Somehow topping themselves a day after they approved commercial marijuana delivery, Colorado lawmakers just passed a bill that will allow dispensaries, restaurants, hotels and other businesses to apply for pot consumption areas.
Although marijuana has been legal for recreational use since late 2012, proposals that would permit social consumption businesses in Colorado have failed for six straight years. But on May 2, just a day before the session ends, House Bill 1230 passed through the Colorado Legislature after the House approved technical amendments made in the Senate.
And the wait may have paid off for social consumption advocates: This bill is far more expansive than any social use measure proposed before.
Under this bill, dispensaries would be able to apply for a tasting room license similar to the one used for breweries in this state, while businesses such as hotels, restaurants, music venues, art galleries and yoga studios could apply for private consumption licenses and limited pot sales. Mobile marijuana lounges such as tour buses and limousines would also be licensed but could not sell marijuana. Social consumption businesses would have to apply for a license through the state Marijuana Enforcement Division, and would be exempt from the Colorado Clean Indoor Air Act, a state law that bans public indoor smoking.
“In expanding access to regulated spaces for adults to consume cannabis, we are taking the responsible approach to cannabis consumption in a safe environment,” says Senator Vicki Marble, one of the bill’s prime sponsors, in a statement about the bill. “HB 1230 protects the will of voters who asked for the freedom to choose marijuana as an alternative and to curb dealing and use in parks and on the street.”
Governor Jared Polis hasn’t spoken about the bill publicly, but social consumption advocates are confident that he will sign it: While campaigning for office in 2018, he criticized former governor John Hickenlooper for vetoing a bill that would’ve legalized dispensary tasting rooms, and has been a proponent of expanding the state’s marijuana and hemp industries.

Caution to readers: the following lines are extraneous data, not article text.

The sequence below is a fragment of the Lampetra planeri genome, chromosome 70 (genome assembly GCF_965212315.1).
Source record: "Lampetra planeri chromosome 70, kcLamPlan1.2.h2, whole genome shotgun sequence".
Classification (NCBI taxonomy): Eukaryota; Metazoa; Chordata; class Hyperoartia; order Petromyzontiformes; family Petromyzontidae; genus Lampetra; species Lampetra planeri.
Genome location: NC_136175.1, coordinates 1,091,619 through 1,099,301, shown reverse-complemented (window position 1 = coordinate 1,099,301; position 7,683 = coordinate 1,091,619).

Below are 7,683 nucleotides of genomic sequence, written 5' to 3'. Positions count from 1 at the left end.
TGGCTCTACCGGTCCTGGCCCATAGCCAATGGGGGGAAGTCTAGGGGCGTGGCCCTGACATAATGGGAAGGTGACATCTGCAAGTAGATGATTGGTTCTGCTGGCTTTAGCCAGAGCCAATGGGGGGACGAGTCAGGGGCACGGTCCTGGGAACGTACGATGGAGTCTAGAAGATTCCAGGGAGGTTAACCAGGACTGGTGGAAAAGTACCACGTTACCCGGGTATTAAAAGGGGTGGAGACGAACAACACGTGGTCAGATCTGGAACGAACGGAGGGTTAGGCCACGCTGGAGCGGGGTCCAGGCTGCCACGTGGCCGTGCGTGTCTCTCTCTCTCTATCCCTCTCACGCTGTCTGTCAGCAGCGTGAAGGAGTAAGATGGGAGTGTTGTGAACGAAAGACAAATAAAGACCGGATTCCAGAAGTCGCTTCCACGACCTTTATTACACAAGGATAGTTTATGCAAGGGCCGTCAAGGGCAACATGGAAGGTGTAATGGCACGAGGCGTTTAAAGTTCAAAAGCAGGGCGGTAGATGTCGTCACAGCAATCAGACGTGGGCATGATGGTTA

But there are still some hurdles before pot cafes can open in your town.
Even if Polis signs the bill, local governments would have to opt in to the new licensing program, and could modify it to ban certain forms of consumption, such as indoor smoking. And the City of Denver’s social marijuana consumption licensing program, which already has its own location qualifications and bans indoor smoking, would remain unaffected by new stipulations in the bill, unless Denver City Council or the mayoral administration decide to alter it.
Baby steps are common in marijuana policy reform, but determining how a social consumption business can be opened in this state is a big step for normalization. Currently, virtually every social event allowing pot use takes place at a private event or inside a private venue or mobile pot lounge, such as an invite-only party, hospitality tour or members-only club — but all of those models have resulted in legal fights between the business owners and local law enforcement.
“Regulatory uncertainty on the local level has resulted in confusion, prompting the need for a statewide uniform policy,” Terrapin Care Station dispensary chain owner Chris Woods says in a statement about the passage. “This bill creates that uniform policy for licensed marijuana consumption establishments.”
That uniform policy would require social consumption businesses to refrain from serving alcohol and prohibit allow anyone under 21 from the area designated for pot use; they would also have to train employees how to monitor marijuana intoxication, and take responsibility for impaired drivers, like bars. Restaurants with social use spaces couldn’t just serve gourmet dishes infused with pot, either, as any commercial edible containing THC still has to be made by a licensed marijuana-infused product manufacturer (packaged edibles).
A key faction of the bill’s supporters came from the medical marijuana and marijuana tourism communities, with both representing consumers who can have extremely limited options. Because most hotels ban smoking and vaping, tourists are left without somewhere to consume marijuana after legally purchasing it, while many medical marijuana patients live in apartments or government-funded housing that ban federally illegal drugs.
“This bill honors the reality that Colorado consumes cannabis. Patients and consumers have had to hide in the shadows for far too long,” explains Cindy Sovine, a lobbyist and founder of Utopia Natural Healing, a company that holds marijuana wellness events as she tries to open a pot-friendly healing spa. “I got into this to create a community for patients like my dad, who deserve a place to go for education on treatment and for camaraderie.”
Colorado towns and counties would be able to start opting in to the social consumption program in January 2020. If Polis signs the bill, Colorado would become the second state to adopt laws for regulated social marijuana use, just over a month after Alaska was the first.